The Base Ten

We are familiar with counting using the ten mutations, 0 to 9, in contrast to using just six mutations, 0 to 5. For the sake of familiarity, consider 3 mutation sites of 10 mutations each, thereby defining 000 to 999. That is a total of 1000 different mutations liable to random mutation in a single Darwinian stage. Replacing this with three sub-stages of 10 mutations each, renders 10 + 9 + 9 = 28 different mutations liable to random generation. The second sub-stage has 9 gaps of 9 mutations each, e.g. there are 9 between 0’2’9 and 0’3’9, which cannot be randomly generated. The third sub-stage has 9 gaps of 99 mutations each, e.g. there are 99 between ‘5’99 and ‘6’99.

The total number of intermediates, which cannot be randomly generated due to the mutational efficiency of the gradualism of Darwinian sub-stages, is (9 x 9) + (9 x 99) = 972. Totals for the series of three sub-stages: 28 mutations possibly generated, 972 mutations in non-generated gaps.

Conclusion

Both its proponents and its critics assume that a key characteristic of Darwinian evolution is the generation of a complete spectrum of graded mutations. This shared view assumes that the generation of all mutations in this spectrum is facilitated by the gradualism of a series of sub-stages of random mutation and natural selection. This is false.

The Darwinian algorithm of random mutation and natural selection, applied in series, ensures that most of the mutations, defined by the overall graded spectrum, cannot be generated. The role of sub-staging in Darwinian evolution is to increase the efficiency of mutation via the non-generation of most of the mutations defined by the overall graded spectrum. This results in huge gaps in the spectrum of mutations actually generated.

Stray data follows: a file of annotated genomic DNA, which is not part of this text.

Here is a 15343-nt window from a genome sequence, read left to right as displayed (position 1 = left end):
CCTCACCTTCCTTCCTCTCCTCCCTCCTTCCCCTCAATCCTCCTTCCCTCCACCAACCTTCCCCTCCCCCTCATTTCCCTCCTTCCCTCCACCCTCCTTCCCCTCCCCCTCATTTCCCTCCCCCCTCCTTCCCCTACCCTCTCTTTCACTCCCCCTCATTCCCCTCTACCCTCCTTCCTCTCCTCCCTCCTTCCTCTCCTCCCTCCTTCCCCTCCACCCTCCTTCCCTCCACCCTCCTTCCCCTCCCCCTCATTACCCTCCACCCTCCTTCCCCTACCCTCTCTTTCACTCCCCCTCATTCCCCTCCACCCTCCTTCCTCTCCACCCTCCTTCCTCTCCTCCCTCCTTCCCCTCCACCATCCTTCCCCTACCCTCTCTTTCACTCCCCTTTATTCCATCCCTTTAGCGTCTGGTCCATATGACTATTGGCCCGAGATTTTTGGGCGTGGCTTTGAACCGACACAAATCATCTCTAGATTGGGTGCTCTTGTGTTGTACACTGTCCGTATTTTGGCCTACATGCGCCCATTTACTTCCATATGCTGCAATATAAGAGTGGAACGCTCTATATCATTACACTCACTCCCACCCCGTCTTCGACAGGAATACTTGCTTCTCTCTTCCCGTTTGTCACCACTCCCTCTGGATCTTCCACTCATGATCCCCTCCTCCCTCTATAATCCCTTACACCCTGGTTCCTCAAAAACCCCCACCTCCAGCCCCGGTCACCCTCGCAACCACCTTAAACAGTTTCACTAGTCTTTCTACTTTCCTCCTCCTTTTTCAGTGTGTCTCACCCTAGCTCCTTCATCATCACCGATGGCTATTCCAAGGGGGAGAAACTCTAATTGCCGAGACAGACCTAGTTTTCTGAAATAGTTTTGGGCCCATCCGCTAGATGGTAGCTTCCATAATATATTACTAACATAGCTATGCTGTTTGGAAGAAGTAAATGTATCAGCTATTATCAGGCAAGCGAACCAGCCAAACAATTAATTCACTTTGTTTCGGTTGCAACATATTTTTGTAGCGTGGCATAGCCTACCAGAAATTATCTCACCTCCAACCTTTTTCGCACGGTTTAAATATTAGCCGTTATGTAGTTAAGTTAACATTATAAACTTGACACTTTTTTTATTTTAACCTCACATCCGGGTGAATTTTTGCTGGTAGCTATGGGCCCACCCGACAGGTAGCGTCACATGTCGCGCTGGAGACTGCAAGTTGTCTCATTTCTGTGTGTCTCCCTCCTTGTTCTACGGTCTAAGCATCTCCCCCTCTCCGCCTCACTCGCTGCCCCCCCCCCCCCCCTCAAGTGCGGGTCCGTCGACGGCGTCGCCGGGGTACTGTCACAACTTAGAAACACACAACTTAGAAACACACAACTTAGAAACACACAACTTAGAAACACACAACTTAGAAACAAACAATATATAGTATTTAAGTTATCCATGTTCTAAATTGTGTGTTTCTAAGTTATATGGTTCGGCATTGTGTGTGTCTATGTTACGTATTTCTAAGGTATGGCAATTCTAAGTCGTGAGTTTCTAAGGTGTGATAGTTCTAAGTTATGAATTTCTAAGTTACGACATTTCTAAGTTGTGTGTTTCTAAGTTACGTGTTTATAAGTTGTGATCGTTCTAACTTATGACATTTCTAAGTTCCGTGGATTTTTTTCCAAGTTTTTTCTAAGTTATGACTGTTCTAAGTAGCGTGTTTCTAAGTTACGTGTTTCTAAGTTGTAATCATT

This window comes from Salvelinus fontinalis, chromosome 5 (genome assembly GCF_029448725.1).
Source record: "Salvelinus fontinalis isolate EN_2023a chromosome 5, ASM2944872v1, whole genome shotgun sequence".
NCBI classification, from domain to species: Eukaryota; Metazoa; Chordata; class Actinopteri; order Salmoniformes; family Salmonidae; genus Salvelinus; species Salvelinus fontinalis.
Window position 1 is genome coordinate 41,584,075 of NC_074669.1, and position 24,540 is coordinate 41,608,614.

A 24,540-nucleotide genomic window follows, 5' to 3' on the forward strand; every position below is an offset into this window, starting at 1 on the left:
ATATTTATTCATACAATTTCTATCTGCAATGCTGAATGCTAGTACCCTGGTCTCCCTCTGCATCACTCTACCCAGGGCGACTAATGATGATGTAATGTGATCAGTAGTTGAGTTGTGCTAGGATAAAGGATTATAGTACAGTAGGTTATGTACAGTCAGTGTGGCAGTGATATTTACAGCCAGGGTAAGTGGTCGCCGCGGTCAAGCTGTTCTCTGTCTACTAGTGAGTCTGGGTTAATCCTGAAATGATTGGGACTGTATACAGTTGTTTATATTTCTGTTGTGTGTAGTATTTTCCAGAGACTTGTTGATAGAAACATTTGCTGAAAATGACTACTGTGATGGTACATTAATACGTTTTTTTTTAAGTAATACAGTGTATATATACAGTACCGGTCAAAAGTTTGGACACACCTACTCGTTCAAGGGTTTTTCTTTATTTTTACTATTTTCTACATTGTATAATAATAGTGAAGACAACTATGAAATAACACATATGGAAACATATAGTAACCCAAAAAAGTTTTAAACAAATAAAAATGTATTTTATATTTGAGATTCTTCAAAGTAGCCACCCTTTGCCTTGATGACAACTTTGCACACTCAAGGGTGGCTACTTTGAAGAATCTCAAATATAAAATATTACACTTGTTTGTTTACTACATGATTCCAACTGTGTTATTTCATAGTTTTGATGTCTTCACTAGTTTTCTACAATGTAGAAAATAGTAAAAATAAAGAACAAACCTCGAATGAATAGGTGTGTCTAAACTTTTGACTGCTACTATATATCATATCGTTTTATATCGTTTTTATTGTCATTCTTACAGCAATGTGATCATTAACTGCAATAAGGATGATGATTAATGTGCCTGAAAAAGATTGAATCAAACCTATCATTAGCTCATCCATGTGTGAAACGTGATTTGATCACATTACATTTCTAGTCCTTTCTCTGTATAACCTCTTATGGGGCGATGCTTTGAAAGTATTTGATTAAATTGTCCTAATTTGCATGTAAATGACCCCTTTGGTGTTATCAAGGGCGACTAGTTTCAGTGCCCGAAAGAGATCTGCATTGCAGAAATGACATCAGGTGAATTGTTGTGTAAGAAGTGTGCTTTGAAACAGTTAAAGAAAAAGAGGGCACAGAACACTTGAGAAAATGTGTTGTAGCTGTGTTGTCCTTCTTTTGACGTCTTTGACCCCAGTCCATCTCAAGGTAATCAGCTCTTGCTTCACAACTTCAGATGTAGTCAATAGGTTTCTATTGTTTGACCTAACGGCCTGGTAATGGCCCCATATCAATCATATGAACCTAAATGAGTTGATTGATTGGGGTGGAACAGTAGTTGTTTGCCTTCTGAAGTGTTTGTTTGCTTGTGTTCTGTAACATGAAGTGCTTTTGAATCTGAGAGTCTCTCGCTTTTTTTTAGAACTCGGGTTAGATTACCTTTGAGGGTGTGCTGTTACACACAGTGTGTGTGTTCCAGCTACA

Richard Dawkins cannot be sufficiently lauded for demonstrating this, even though he believes the opposite, namely that due to the gradualism of sub-stages, Darwinian evolution generates a gap-free spectrum of evolutionary forms approaching continuity. By the same token, the ID argument is not a valid criticism of the Darwinian algorithm. This yields the moral: false arguments, offered in support of the truth, should be avoided.

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13 thoughts on “Intelligent Design and Darwinian Gradualism”

  1. How is any normal person supposed to understand this article, lol.. Ironically, my wife has a Ph.D. in biology and completely gets it…I have a history degree, and don’t, lol..

  2. Speciation occurs at conception. This can be known by both Faith and reason; a human person can only conceive a human person. Every son or daughter of a human person can only be a human person.

  3. I’m glad someone is finally clear on this!

    Because I’ve been wondering, at which point in the past 3.5Bn years did we get our souls and did the Neanderthals go to heaven?

    1. Well Matt, it is really quite simple. Your soul was created at your conception. You were loved into existence at that time as with every human being. As far as the Neanderthals go, God and the others in heaven know. You will have this question answered when you transition into eternity.

  4. The recent Popes have tried to stress the strict harmony (rather than identity) between
    faith and reason arising from their proper methods. The Scriptures say: “Are not two sparrows sold
    for a small coin? Yet not one of them falls to the ground without your Father’s
    knowledge … So do not be afraid; you are worth more than many sparrows (Mt. 10:30-31).
    The Catholic Catechism says: “The witness of Scripture is unanimous that the